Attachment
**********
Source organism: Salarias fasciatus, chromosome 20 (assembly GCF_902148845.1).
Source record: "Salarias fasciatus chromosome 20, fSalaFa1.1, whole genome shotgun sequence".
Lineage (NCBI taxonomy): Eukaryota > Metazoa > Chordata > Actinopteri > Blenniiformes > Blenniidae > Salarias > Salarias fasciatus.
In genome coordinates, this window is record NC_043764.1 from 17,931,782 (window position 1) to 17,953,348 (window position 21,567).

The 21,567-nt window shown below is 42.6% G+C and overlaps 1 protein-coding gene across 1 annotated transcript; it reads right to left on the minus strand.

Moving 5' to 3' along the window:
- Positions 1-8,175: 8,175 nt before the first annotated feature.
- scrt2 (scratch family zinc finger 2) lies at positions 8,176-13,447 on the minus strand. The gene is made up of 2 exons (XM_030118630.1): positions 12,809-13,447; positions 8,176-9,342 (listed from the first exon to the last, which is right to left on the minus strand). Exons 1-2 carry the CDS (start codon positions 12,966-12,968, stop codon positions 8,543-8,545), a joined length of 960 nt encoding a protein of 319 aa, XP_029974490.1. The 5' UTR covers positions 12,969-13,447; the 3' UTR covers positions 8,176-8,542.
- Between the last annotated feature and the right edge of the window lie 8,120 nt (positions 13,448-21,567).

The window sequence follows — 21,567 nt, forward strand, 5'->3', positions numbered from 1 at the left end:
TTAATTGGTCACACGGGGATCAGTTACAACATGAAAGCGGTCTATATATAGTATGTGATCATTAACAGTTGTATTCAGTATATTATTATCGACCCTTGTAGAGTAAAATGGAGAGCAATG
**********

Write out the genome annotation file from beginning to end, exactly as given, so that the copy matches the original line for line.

Source organism: Salarias fasciatus, chromosome 20 (assembly GCF_902148845.1).
Source record: "Salarias fasciatus chromosome 20, fSalaFa1.1, whole genome shotgun sequence".
Lineage (NCBI taxonomy): Eukaryota > Metazoa > Chordata > Actinopteri > Blenniiformes > Blenniidae > Salarias > Salarias fasciatus.
In genome coordinates, this window is record NC_043764.1 from 17,931,782 (window position 1) to 17,953,348 (window position 21,567).

The 21,567-nt window shown below is 42.6% G+C and overlaps 1 protein-coding gene across 1 annotated transcript; it reads right to left on the minus strand.

Moving 5' to 3' along the window:
- Positions 1-8,175: 8,175 nt before the first annotated feature.
- scrt2 (scratch family zinc finger 2) lies at positions 8,176-13,447 on the minus strand. The gene is made up of 2 exons (XM_030118630.1): positions 12,809-13,447; positions 8,176-9,342 (listed from the first exon to the last, which is right to left on the minus strand). Exons 1-2 carry the CDS (start codon positions 12,966-12,968, stop codon positions 8,543-8,545), a joined length of 960 nt encoding a protein of 319 aa, XP_029974490.1. The 5' UTR covers positions 12,969-13,447; the 3' UTR covers positions 8,176-8,542.
- Between the last annotated feature and the right edge of the window lie 8,120 nt (positions 13,448-21,567).

The window sequence follows — 21,567 nt, forward strand, 5'->3', positions numbered from 1 at the left end:
TTAATTGGTCACACGGGGATCAGTTACAACATGAAAGCGGTCTATATATAGTATGTGATCATTAACAGTTGTATTCAGTATATTATTATCGACCCTTGTAGAGTAAAATGGAGAGCAATG